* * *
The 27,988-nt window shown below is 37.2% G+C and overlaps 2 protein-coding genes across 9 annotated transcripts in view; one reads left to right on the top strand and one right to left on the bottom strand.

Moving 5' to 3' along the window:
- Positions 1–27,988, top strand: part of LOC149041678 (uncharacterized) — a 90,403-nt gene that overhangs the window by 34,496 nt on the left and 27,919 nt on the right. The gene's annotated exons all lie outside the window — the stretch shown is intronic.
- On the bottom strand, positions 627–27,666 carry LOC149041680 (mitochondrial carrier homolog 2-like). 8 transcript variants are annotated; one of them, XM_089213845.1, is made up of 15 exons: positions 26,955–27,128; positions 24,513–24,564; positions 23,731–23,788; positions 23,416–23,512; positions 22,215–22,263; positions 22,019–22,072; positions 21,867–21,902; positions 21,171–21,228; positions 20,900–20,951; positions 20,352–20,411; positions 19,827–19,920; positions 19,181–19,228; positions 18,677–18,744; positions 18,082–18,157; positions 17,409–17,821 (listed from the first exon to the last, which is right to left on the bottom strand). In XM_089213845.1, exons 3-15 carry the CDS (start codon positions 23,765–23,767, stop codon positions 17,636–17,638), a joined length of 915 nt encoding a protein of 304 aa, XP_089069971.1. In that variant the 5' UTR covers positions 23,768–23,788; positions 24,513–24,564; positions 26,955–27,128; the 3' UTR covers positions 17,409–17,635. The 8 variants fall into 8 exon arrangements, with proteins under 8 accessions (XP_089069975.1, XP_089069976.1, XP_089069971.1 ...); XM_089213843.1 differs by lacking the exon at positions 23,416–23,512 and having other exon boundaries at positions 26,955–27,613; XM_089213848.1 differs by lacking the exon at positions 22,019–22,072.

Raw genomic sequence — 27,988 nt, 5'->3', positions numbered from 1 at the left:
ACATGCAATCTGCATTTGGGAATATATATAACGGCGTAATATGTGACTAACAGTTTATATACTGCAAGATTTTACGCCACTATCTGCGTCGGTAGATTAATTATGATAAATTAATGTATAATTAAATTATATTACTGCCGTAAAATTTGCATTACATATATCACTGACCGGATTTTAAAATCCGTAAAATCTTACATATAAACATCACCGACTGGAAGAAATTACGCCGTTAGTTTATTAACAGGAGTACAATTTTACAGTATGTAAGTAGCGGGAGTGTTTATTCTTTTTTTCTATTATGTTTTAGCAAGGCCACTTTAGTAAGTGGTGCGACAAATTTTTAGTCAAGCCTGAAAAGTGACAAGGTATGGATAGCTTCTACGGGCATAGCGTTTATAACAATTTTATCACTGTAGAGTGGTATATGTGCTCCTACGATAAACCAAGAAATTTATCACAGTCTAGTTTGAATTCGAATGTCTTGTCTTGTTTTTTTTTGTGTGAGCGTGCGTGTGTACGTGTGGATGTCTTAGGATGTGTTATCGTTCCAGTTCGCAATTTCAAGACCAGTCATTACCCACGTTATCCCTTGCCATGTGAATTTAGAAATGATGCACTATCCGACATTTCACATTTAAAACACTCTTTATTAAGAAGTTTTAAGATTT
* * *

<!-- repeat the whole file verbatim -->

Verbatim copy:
The 27,988-nt window shown below is 37.2% G+C and overlaps 2 protein-coding genes across 9 annotated transcripts in view; one reads left to right on the top strand and one right to left on the bottom strand.

Moving 5' to 3' along the window:
- Positions 1–27,988, top strand: part of LOC149041678 (uncharacterized) — a 90,403-nt gene that overhangs the window by 34,496 nt on the left and 27,919 nt on the right. The gene's annotated exons all lie outside the window — the stretch shown is intronic.
- On the bottom strand, positions 627–27,666 carry LOC149041680 (mitochondrial carrier homolog 2-like). 8 transcript variants are annotated; one of them, XM_089213845.1, is made up of 15 exons: positions 26,955–27,128; positions 24,513–24,564; positions 23,731–23,788; positions 23,416–23,512; positions 22,215–22,263; positions 22,019–22,072; positions 21,867–21,902; positions 21,171–21,228; positions 20,900–20,951; positions 20,352–20,411; positions 19,827–19,920; positions 19,181–19,228; positions 18,677–18,744; positions 18,082–18,157; positions 17,409–17,821 (listed from the first exon to the last, which is right to left on the bottom strand). In XM_089213845.1, exons 3-15 carry the CDS (start codon positions 23,765–23,767, stop codon positions 17,636–17,638), a joined length of 915 nt encoding a protein of 304 aa, XP_089069971.1. In that variant the 5' UTR covers positions 23,768–23,788; positions 24,513–24,564; positions 26,955–27,128; the 3' UTR covers positions 17,409–17,635. The 8 variants fall into 8 exon arrangements, with proteins under 8 accessions (XP_089069975.1, XP_089069976.1, XP_089069971.1 ...); XM_089213843.1 differs by lacking the exon at positions 23,416–23,512 and having other exon boundaries at positions 26,955–27,613; XM_089213848.1 differs by lacking the exon at positions 22,019–22,072.

Raw genomic sequence — 27,988 nt, 5'->3', positions numbered from 1 at the left:
ACATGCAATCTGCATTTGGGAATATATATAACGGCGTAATATGTGACTAACAGTTTATATACTGCAAGATTTTACGCCACTATCTGCGTCGGTAGATTAATTATGATAAATTAATGTATAATTAAATTATATTACTGCCGTAAAATTTGCATTACATATATCACTGACCGGATTTTAAAATCCGTAAAATCTTACATATAAACATCACCGACTGGAAGAAATTACGCCGTTAGTTTATTAACAGGAGTACAATTTTACAGTATGTAAGTAGCGGGAGTGTTTATTCTTTTTTTCTATTATGTTTTAGCAAGGCCACTTTAGTAAGTGGTGCGACAAATTTTTAGTCAAGCCTGAAAAGTGACAAGGTATGGATAGCTTCTACGGGCATAGCGTTTATAACAATTTTATCACTGTAGAGTGGTATATGTGCTCCTACGATAAACCAAGAAATTTATCACAGTCTAGTTTGAATTCGAATGTCTTGTCTTGTTTTTTTTTGTGTGAGCGTGCGTGTGTACGTGTGGATGTCTTAGGATGTGTTATCGTTCCAGTTCGCAATTTCAAGACCAGTCATTACCCACGTTATCCCTTGCCATGTGAATTTAGAAATGATGCACTATCCGACATTTCACATTTAAAACACTCTTTATTAAGAAGTTTTAAGATTT